In Los Angeles, more than 30,000 teachers remain on strike; it took union and city officials more than a week to eke out a tentative agreement that, they announced Tuesday morning, will likely bring them back to their classrooms this week. Last Friday, teachers from a handful of public schools in Oakland, California, staged a one-day walkout, too, and they’re planning for another demonstration this Wednesday. Meanwhile, a citywide strike is brewing a few states over in Denver, as could soon be the case in Virginia, where teachers are gearing up for a one-day rally in Richmond later this month. An educator uprising is even percolating in Chicago, where the collective-bargaining process is just getting started: “We intend to bargain hard,” the teachers’ union’s president told the Chicago Tribune last week.

These protests follow many  others around the country. Last February, roughly 20,000 teachers in all of West Virginia’s 55 counties walked out. A month or so later, teachers in Oklahoma boycotted their classrooms; Kentucky’s educators staged their own strike that same day in early April, as did their counterparts in Arizona a few weeks later, picketing for a week. Later, a one-day rally by teachers in North Carolina forced numerous school districts to cancel classes. And last month, unionized educators in one of Chicago’s largest charter networks walked off the job—the first strike of its kind in the country’s history.

Taken together, these strikes amount to an unprecedented wave of teacher activism. For several decades, teachers’ unions generally shied away from striking. While strikes occasionally cropped up due to frustrations over demanding requirements and stagnant pay, they typically did so as isolated blips, generating little attention beyond the affected locale. A similarly significant period of teacher strikes arguably hasn’t happened since 1968, when large-scale walkouts occurred in Florida, Pennsylvania, Oklahoma, and New York City, along with smaller-scale ones in cities such as Cincinnati and Albuquerque.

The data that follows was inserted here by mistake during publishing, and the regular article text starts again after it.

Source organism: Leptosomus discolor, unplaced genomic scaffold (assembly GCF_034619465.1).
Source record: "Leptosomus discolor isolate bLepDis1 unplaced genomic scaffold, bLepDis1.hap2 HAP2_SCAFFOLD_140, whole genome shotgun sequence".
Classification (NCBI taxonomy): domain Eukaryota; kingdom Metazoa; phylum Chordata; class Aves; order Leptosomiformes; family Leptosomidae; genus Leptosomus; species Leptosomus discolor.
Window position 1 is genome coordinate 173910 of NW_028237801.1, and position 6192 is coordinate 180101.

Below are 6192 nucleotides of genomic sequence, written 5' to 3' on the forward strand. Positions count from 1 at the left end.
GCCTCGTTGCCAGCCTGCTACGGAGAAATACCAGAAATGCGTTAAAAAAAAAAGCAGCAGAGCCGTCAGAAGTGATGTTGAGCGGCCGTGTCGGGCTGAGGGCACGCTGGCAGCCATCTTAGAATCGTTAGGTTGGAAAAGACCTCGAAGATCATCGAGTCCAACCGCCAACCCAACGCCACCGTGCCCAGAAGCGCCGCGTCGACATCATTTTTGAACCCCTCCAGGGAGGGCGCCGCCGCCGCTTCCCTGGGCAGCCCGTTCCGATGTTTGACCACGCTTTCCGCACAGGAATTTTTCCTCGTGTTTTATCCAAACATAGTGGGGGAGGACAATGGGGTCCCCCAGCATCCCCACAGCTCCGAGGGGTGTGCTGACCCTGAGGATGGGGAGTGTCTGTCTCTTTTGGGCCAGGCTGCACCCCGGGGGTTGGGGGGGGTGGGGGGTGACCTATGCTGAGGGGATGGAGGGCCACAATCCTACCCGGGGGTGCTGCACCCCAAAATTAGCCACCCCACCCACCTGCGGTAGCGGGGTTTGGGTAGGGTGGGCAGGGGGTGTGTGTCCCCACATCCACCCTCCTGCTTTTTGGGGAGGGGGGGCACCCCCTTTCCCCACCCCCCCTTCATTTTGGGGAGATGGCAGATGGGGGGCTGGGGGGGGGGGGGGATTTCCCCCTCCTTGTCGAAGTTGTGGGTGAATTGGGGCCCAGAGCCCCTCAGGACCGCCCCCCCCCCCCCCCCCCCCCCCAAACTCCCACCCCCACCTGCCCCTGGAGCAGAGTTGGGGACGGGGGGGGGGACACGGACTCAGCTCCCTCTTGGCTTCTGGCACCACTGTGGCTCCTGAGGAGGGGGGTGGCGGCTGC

Even that wave pales in comparison with today’s. Inconsistencies in the Bureau of Labor Statistics’ data-collection methods make it tricky to compare the two periods in quantitative terms. What’s clear, though, is that the eight major 2018 strikes—including the four high-profile statewide walkouts—involved a total of more than 379,000 teachers and school staff. Taking into account the current L.A. strike—which is poised to end after Tuesday, pending teachers’ ratification of their union’s newly inked agreement with the district—brings the tally to at least 409,000. The four major teachers’ strikes of 1968, by contrast, involved some 107,000 educators total, according to a Bureau of Labor Statistics analysis.

If nothing else, education-policy scholars, legal analysts, and labor experts tell me this wave is unprecedented in the terms that matter most: the stakes, the sentiments, the long-term implications. The walkout in Los Angeles is distinct from its red-state predecessors of 2018 in many regards—its participants are effectively facing off against a Democratic-controlled school district and state, for example, and a plurality of them are Latino, including many whose activist roots run deep. Still, the impact of this strike, which has shut down the country’s second-largest school district for more than a week, amounts to much more than a disruption to classes for nearly 500,000 students. It could go as far as helping to solidify this sequence of strikes as a pivotal moment in a 21st-century labor movement that is characterized by its radicalism and sense of collective action, suggests Charlotte Garden, a professor at Seattle University School of Law who studies labor.

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